What Is the Difference Between a Camera UV Filter & a Polarizing Filter?

Written by angela tague | 13/05/2017
What Is the Difference Between a Camera UV Filter & a Polarizing Filter?
Filters attach to the front end of your camera lens. (Brand X Pictures/Brand X Pictures/Getty Images)

If you venture into the world of image-altering creative filters for your single-lens reflex (SLR) camera, you'll find hundreds of options to choose from. Two of the most common filters are UV (ultraviolet light) and polarising filters. Although these filter types create very different effects on your photographs, either one can remain attached to your lens at all times to enhance your everyday photographs.

UV Filter Features

Reduce the amount of UV light entering your camera by attaching a UV filter onto your camera lens. This type of filter reduces the blue cast often seen in photographs taken at higher elevations. UV filters also make pictures of distant subjects taken with a telephoto lenses look more clear than what the naked eye sees. This clarifying effect earned UV filters the nickname "haze" filters. UV filters should not alter the colour-cast of your photographs, but instead render your image with true-to-life colour.

Using a UV Filter

Interestingly, the most common use of a UV filter doesn't have anything to do with reducing extraneous light or clarifying pictures. The inexpensive lens attachment works as a cheap insurance policy for your camera lens. If a liquid -- for example raindrops or a spilt soda -- splashes on the UV filter, the protective coating on your lens remains unharmed. This combination of general photo improvement and lens protection makes a UV filter an oft-used and convenient choice that you may leave attached to your camera lens.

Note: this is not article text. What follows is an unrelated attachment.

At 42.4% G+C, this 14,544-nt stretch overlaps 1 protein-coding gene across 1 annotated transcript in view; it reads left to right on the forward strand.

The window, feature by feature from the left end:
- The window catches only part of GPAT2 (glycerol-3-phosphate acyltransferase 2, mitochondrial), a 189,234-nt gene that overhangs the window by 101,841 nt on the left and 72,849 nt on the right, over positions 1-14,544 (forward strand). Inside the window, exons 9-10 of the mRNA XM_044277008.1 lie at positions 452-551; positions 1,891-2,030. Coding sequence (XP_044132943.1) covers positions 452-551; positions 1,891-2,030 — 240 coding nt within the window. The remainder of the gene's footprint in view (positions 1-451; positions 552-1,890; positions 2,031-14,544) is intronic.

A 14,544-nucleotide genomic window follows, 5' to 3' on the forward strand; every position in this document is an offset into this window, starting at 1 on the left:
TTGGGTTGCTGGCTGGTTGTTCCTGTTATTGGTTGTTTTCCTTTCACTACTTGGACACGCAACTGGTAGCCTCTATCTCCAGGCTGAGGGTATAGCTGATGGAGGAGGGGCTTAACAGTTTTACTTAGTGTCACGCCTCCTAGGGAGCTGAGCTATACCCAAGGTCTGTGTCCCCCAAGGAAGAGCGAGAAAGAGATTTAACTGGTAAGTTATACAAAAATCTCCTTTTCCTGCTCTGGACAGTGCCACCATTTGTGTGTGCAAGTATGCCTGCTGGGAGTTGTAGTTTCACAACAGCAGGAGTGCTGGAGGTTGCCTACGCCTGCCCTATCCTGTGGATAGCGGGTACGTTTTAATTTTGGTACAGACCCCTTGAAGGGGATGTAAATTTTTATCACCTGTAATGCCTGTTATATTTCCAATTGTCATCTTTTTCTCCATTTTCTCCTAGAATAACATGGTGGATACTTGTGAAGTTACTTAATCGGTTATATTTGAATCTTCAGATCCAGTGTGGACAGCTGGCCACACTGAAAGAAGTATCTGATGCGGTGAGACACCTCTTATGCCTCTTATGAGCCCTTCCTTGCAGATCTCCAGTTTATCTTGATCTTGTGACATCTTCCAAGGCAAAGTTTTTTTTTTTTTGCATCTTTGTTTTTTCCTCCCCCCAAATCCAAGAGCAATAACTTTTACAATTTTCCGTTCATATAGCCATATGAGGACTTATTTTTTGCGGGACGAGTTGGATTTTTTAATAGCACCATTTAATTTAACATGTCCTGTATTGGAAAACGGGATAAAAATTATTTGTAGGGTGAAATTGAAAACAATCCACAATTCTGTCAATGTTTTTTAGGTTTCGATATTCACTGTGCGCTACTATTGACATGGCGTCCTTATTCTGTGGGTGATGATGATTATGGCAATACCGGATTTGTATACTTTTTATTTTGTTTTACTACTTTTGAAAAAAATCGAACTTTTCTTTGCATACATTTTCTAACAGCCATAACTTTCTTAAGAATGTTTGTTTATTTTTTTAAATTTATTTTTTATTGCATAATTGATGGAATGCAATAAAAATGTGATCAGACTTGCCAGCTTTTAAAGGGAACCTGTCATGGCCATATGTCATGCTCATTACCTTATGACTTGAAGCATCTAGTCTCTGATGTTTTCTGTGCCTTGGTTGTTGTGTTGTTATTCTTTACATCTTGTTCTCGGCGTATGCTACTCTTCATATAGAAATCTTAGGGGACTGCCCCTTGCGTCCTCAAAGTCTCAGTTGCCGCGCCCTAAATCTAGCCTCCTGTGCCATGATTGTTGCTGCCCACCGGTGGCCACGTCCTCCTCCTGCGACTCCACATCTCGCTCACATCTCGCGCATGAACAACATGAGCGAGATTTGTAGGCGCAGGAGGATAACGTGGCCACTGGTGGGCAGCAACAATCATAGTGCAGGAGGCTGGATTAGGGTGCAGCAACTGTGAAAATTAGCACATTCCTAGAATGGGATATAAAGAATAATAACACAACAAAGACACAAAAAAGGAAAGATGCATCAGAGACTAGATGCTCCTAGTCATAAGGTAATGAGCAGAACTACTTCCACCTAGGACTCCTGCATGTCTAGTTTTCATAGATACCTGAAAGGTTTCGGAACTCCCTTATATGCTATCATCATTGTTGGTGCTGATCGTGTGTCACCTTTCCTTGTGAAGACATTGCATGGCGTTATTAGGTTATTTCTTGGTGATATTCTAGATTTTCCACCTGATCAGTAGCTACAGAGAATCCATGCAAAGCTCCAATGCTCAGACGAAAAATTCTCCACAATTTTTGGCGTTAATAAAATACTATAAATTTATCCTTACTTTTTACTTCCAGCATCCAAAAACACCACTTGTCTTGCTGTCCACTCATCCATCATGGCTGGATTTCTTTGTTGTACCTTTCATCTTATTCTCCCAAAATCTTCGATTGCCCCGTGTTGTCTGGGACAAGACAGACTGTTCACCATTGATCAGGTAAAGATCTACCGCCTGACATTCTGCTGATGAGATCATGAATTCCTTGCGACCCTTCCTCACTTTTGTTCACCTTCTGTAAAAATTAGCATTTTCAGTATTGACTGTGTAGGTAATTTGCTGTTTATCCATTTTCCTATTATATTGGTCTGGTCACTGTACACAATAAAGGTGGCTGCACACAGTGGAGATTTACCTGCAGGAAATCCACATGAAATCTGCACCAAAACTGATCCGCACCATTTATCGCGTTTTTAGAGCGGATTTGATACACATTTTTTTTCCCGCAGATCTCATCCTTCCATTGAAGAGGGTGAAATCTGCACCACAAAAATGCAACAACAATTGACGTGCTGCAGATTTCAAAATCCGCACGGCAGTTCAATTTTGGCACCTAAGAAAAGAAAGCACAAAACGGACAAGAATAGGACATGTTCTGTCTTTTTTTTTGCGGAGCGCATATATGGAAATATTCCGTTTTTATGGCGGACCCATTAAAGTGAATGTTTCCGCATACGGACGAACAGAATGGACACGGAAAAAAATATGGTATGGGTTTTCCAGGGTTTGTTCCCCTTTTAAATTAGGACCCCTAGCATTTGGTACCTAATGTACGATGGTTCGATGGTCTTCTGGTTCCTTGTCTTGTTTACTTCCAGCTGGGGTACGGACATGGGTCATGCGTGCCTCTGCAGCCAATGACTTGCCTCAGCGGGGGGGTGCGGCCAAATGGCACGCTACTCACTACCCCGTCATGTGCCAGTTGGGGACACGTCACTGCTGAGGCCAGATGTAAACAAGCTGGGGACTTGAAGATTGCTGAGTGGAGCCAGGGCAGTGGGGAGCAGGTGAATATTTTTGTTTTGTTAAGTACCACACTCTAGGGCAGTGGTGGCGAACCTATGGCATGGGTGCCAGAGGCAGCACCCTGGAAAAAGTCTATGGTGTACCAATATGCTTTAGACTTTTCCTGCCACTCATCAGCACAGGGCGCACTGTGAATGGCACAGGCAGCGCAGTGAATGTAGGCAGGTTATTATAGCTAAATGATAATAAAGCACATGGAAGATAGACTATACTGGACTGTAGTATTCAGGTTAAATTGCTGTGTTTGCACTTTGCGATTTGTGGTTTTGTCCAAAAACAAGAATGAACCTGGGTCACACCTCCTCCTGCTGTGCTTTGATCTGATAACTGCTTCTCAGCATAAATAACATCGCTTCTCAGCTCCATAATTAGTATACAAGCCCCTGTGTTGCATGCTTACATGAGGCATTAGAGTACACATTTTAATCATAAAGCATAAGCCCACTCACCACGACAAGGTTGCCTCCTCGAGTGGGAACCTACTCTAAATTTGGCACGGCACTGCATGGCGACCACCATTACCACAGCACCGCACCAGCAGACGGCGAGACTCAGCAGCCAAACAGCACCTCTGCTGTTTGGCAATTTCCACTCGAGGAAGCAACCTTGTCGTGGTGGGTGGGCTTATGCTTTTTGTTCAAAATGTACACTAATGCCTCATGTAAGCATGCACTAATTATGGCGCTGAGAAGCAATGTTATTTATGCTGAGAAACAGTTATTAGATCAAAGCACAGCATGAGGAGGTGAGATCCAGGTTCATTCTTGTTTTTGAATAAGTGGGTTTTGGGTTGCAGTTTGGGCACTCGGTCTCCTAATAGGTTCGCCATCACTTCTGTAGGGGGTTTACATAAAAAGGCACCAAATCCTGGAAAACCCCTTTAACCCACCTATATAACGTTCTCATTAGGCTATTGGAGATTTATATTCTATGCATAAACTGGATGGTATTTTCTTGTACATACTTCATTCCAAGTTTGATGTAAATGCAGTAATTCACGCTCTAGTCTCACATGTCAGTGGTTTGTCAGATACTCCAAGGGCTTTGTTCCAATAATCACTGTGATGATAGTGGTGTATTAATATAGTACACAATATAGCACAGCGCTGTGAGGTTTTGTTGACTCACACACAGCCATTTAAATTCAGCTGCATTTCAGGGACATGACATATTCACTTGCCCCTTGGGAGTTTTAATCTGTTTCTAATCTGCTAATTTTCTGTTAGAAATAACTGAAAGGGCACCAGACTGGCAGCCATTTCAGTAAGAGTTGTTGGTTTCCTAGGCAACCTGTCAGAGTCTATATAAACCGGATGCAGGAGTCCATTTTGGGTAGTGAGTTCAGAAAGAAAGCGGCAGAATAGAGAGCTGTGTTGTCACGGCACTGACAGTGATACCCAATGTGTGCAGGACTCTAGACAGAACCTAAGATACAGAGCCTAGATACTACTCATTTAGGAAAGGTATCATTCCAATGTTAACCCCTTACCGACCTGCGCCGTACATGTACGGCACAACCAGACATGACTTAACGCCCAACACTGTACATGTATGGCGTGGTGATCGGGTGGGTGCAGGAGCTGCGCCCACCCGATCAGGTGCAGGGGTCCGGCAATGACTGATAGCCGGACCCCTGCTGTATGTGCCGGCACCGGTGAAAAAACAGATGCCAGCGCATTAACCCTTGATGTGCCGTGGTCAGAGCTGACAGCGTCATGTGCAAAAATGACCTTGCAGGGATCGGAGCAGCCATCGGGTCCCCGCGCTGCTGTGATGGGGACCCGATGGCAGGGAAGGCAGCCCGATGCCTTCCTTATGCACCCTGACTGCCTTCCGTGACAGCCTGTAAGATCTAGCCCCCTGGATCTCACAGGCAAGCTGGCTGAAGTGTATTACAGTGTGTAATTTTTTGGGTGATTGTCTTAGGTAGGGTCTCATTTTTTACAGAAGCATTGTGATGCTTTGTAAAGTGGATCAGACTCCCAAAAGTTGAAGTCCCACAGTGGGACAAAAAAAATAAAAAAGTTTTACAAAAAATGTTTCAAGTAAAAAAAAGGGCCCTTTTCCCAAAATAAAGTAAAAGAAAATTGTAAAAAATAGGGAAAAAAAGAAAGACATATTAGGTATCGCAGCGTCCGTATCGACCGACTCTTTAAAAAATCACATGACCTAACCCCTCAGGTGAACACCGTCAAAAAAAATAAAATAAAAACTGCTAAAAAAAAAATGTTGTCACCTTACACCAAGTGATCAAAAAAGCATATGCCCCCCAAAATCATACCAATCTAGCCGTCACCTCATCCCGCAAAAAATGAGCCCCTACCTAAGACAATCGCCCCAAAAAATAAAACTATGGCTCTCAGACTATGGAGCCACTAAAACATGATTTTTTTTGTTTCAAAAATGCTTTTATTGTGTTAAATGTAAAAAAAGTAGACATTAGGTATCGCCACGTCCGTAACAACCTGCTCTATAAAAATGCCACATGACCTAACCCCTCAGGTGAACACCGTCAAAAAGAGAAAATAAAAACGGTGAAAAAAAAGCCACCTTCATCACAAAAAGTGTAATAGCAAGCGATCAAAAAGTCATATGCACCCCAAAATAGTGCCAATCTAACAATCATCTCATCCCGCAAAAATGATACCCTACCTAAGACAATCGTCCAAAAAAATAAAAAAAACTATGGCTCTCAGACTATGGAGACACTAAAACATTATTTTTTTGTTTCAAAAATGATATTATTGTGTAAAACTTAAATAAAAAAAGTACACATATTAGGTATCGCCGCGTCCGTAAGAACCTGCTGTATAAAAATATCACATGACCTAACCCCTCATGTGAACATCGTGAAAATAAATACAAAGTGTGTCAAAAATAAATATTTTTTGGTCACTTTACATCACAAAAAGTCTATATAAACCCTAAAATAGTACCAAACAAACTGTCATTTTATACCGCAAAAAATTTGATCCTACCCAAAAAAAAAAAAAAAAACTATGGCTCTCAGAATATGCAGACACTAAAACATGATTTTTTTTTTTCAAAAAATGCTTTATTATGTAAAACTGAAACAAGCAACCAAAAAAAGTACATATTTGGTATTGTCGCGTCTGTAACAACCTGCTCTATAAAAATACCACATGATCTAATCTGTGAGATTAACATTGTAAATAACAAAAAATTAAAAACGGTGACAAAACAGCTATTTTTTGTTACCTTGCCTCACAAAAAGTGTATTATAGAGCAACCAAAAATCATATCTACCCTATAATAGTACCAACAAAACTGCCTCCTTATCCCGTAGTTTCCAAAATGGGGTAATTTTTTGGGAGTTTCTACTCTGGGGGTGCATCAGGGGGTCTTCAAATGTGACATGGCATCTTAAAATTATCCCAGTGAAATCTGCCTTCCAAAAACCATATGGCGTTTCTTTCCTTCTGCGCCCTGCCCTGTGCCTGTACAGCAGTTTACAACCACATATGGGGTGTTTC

About Polarizing Filters

While polarising filters inadvertently absorb some UV light, a polarising filter absorbs all light that would otherwise get reflected away from the camera lens. Light reflected off of shiny surfaces -- such as the top of a lake or the shiny front of a glass display case -- gets absorbed by the filter, making it easier to see what lies beyond the shine. Using a polarising filter does cause a small amount of saturation loss in the areas hiding behind the shiny surface. However, selective digital editing on a computer can remedy saturation issues.

Using a Polarizing Filter

By twisting the front mobile half of a polarising filter left and right while composing a picture, you will see the glare reduce before your eyes. Try using a polarising filter to take pictures of fish feeding near the surface of a pond, or of a storefront display behind a reflective glass window. In both scenarios, a polarising filter will make it easier to see the entire scene, rather than losing part of the image detail to light reflected off the camera lens. But polarising filters do not reduce sun glare on shiny metal objects, such as chrome car bumpers.

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